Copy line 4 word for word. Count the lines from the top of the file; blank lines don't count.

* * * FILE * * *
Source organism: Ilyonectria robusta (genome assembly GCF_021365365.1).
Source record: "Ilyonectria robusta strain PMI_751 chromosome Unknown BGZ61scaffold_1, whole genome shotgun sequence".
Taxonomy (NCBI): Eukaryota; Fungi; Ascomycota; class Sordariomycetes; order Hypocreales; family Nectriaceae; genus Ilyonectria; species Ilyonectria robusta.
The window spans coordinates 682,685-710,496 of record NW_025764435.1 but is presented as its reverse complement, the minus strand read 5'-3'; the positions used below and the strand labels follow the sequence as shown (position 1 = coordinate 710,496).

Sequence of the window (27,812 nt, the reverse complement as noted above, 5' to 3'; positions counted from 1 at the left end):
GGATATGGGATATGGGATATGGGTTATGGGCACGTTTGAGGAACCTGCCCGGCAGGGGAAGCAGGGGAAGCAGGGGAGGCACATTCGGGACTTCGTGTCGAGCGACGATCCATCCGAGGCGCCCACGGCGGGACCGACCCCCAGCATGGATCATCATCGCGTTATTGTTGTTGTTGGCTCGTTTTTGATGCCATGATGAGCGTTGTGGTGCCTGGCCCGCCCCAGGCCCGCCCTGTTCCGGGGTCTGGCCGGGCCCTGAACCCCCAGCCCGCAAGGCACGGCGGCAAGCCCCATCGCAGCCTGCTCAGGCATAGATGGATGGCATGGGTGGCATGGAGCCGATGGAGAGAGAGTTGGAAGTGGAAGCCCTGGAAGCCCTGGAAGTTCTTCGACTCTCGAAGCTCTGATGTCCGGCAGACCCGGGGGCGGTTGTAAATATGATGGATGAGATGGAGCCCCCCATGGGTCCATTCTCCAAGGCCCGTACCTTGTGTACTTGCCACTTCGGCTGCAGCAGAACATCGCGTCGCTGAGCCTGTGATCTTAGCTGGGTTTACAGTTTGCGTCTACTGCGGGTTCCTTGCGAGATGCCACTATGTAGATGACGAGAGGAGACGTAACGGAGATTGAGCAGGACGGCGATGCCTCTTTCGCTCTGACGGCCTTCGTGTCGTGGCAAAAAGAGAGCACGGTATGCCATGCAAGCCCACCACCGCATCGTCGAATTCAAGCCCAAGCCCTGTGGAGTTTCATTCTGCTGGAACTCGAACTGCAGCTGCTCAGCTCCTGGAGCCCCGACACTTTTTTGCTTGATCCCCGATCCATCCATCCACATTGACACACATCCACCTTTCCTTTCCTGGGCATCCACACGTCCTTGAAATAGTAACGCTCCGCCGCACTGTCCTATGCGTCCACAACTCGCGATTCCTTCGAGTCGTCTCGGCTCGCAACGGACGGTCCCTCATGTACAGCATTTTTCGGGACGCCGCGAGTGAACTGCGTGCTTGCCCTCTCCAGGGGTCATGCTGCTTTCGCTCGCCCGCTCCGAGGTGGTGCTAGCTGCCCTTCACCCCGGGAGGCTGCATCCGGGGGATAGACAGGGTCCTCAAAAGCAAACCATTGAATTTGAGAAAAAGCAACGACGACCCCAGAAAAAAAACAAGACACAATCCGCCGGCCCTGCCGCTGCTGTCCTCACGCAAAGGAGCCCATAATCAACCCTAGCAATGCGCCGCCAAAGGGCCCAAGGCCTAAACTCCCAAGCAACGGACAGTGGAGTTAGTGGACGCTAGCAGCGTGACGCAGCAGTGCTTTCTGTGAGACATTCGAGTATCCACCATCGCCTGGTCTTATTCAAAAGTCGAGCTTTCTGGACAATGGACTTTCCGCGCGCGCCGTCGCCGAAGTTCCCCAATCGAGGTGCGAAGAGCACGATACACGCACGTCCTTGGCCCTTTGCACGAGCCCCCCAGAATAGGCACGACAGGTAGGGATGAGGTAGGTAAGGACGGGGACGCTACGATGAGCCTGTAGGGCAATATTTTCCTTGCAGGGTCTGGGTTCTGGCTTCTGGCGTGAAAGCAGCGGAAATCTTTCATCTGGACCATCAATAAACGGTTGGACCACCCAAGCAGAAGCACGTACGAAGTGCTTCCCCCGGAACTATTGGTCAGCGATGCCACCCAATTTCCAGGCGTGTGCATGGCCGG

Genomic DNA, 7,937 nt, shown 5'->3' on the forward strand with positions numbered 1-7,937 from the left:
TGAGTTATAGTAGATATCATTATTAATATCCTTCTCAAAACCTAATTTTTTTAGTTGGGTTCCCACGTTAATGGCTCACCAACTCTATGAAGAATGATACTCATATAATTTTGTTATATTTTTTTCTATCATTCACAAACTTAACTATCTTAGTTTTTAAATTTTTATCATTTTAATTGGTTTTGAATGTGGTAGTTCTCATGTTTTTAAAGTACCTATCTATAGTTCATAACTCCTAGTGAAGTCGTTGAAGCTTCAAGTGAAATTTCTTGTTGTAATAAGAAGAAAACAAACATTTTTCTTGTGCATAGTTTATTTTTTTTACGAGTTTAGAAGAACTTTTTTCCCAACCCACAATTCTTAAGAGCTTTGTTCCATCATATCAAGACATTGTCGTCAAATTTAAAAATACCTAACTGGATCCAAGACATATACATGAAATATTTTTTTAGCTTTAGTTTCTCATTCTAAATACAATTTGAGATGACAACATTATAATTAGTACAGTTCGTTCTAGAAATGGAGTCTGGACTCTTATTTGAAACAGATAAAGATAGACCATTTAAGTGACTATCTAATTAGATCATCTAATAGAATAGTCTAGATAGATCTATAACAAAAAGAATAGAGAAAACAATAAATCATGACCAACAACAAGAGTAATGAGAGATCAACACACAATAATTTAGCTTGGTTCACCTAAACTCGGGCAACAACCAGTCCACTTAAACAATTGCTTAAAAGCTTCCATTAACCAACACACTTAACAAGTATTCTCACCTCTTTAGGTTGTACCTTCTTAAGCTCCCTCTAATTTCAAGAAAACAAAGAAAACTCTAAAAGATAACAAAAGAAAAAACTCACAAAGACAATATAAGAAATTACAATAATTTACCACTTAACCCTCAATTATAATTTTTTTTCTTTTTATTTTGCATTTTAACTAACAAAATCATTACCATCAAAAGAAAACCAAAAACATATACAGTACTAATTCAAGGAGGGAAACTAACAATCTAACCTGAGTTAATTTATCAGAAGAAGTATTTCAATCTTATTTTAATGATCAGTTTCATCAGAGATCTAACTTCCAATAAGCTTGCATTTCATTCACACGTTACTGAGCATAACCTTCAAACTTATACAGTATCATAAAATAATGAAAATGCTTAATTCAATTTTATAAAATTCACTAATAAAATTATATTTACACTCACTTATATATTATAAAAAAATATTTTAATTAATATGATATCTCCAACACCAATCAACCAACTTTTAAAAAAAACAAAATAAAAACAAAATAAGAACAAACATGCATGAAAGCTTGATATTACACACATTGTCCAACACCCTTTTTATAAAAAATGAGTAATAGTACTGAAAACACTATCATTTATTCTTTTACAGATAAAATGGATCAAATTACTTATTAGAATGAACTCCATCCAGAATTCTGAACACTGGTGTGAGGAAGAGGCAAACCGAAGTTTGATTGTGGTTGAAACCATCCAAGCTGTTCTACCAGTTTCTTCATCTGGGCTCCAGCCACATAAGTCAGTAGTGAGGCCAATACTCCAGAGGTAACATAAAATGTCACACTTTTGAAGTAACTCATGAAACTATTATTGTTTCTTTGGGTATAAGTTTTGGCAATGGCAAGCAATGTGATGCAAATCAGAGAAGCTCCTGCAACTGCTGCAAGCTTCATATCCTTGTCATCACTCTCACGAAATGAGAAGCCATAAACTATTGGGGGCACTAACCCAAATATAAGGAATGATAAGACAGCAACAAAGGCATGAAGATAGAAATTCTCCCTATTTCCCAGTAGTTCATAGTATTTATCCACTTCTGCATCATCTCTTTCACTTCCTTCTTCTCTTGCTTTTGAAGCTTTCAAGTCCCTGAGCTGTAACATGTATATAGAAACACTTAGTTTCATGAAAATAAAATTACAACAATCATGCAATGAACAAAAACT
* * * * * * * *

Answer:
The window spans coordinates 682,685-710,496 of record NW_025764435.1 but is presented as its reverse complement, the minus strand read 5'-3'; the positions used below and the strand labels follow the sequence as shown (position 1 = coordinate 710,496).